07 · 6 · 18

Before the Revolution: The Influences of 1968 Cinema

By: Alonso Díaz de la Vega @diazdelavega1

In many ways the gestation of 1968 started decades before its first midnight 50 years ago. Its political revolution began in the ideas of Marx, back in the nineteenth century, and it became reaffirmed after the success of the Russian Revolution at the beginning of the twentieth. Its aesthetic revolt comes from the avant-garde that encompasses everything from Modernism to the Situationist International, and its cinema is an alloy shaped by rebellions, rejections and innovations which began in societies searching for the new or which were condemned to it. Of course, the films of 1968 were noticeably different from those of the 30’s or 50’s, but they’re still the result of those decades. More than a period in film history, the films of the late 60’s were, in both form and substance, the history of their century.

In 1932 Stalin claimed that writers ere engineers of the soul. Politicians, workers and social scientists would rearrange the human masses to create a future without inequality. Meanwhile, art, through novels, poems, paintings, symphonies or films, would transform the spirits. Its task would be to convince them to participate in the transformation not only through its themes but also employing style for its ends. Three great theoretician-filmmakers, Sergei Eisenstein, Dziga Vertov, and Vsevolod Pudovkin, would define the style of Soviet cinema, mostly through editing. By manipulating the rhythm with which images were presented onscreen or by juxtaposing them to create metaphorical meanings as if they were poetry, classic films like Battleship Potemkin (1925, dir. Sergei Eisenstein), Man with a Movie Camera (1929, dir. Dziga Vertov) or General Suvorov (1941, dir. Vsevolod Pudovkin) rebelled against the Hollywood style in order to capture the proletarian experience and its desire for revolution in a style that not only inspired but represented marxist thought.

In films like Menq (1969), which captures history as a collective experience, Armenian director Artavazd Peleshyan would make good use of the Soviet lessons. French-Swiss master Jean-Luc Godard, an invincible solitary, would insert his films ambiguously within the Soviet style with individual stories which included the white noise of the bourgeois world. In Pierrot le fou (1965) we see an example of Eisenstein’s intellectual montage when the protagonist throws a piece of cake at his wife’s face and the image cuts to fireworks celebrating his liberation. Yet Godard and his comrades of the French New Wave —probably the most important cinematic movement of the 60’s— were too, and perhaps above all, heirs of cinema vérité and Italian neorealism.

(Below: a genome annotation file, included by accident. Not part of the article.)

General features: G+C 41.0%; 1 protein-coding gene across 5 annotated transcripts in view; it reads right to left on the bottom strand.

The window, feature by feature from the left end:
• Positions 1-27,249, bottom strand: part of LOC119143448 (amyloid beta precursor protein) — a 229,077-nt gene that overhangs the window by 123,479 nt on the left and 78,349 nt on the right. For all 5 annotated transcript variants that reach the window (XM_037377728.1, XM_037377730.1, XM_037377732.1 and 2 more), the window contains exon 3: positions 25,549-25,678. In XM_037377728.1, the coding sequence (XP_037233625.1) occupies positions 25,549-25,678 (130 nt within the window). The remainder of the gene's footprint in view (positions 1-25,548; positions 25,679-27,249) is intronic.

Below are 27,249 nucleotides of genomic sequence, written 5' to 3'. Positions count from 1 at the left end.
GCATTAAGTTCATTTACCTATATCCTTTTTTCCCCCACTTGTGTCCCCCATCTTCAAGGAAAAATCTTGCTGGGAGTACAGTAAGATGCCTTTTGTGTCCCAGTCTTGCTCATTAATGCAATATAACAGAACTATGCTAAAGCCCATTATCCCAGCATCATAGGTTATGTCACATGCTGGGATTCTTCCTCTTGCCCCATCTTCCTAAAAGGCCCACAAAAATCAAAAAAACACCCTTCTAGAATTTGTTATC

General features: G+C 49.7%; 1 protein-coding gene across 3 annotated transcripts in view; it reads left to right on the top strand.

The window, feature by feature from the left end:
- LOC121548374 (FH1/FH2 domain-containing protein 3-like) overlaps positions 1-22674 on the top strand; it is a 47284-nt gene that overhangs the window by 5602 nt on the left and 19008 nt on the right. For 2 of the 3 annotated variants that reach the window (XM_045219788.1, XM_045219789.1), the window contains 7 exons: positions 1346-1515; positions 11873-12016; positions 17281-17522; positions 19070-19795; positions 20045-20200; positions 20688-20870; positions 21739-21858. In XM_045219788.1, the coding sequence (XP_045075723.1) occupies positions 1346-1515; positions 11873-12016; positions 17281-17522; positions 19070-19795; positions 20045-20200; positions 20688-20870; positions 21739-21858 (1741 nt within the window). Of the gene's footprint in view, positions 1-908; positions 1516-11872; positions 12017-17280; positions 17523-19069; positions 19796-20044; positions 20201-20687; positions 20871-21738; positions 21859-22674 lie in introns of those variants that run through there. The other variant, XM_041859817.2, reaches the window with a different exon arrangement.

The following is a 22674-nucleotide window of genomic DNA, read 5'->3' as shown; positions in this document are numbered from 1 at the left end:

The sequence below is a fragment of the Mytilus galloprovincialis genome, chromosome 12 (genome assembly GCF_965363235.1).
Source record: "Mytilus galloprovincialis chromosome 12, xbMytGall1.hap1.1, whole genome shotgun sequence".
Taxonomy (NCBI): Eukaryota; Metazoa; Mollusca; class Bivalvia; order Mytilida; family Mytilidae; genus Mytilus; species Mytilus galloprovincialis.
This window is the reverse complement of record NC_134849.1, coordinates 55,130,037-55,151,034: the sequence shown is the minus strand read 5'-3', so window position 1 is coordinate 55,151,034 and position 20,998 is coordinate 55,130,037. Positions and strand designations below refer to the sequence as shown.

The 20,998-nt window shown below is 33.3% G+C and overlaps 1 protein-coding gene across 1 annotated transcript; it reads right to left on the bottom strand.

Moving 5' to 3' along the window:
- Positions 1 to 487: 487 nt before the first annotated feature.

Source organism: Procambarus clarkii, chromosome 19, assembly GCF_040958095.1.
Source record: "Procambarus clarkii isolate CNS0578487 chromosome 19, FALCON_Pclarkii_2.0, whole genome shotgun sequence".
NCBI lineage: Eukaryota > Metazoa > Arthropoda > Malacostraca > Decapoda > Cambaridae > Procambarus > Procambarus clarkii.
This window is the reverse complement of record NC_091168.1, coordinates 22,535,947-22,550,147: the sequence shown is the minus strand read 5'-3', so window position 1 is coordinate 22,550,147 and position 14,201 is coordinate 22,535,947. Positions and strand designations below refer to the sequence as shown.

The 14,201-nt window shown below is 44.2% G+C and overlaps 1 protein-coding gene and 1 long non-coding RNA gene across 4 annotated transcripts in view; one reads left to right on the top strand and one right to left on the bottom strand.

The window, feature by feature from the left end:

After World War II the Italian film industry had collapsed. Without the large studios, celluloid —except for the one given away by the Americans—, without much funding and with a desperate need to tell the story of the war, Roberto Rossellini decided to use the streets, as well as some sets for interiors; he also assembled a cast made up of actors and non-professionals, in order to represent Italy as stepped on by nazism in his war trilogy, which started with Rome, Open City (1945). The guerrilla style of production would find a disciple in Godard, who shot his first film, Breathless (1960), with photographic film, adapted to the cameras by cinematographer Raoul Coutard. Before that, in The 400 Blows (1959), François Truffaut, who had been Rosselini’s assistant for three years, achieved an unusual naturalism in his representation of childhood. This obsession with realism would echo in the American documentary films of Robert Drew and his colleagues, as well as in the British New Wave, born in the theater and novels but consummated in cinema. This tendency’s origins, though, were in social science.

Roma, ciudad abierta (1945, dir. Roberto Rosselini)

Rome, Open City (1945, dir. Roberto Rosselini)

An anthropologist-cum-filmmaker, Jean Rouch was one of the first and most important makers of what is known as the ethnographic documentary, that is, a type of film which aspires to watch social groups more than narrating their stories. Godard imported Rouch’s style to fiction in Breathless after writing that I, a Negro (1958) was “the most daring and humble of films”. Rouch’s cinema vérité —or truthful cinema— is based on the ideas of Vertov, who had produced several documentaries with which he aspired not to represent reality but to manifest it. They were released under the name Kino-Pravda, which also translates to truthful cinema.

In an influential coincidence, American filmmaker John Cassavetes had started shooting in a style very similar to Rouch’s for his 1958 film Shadows. His form, like Shirley Clarke’s, a colleague from independent and experimental film, was more than an imitation of jazz: it was its very nature caught on film. Along with the great figures of classic Hollywood, like Alfred Hitchcock and John Ford, as well as independent filmmakers like Samuel Fuller and Ida Lupino, they would become part of the influences of a cinema that included itself in the struggles of its time for the liberation of all that had been suppressed by former centuries. The cinema of 1968 would be part of the revolution.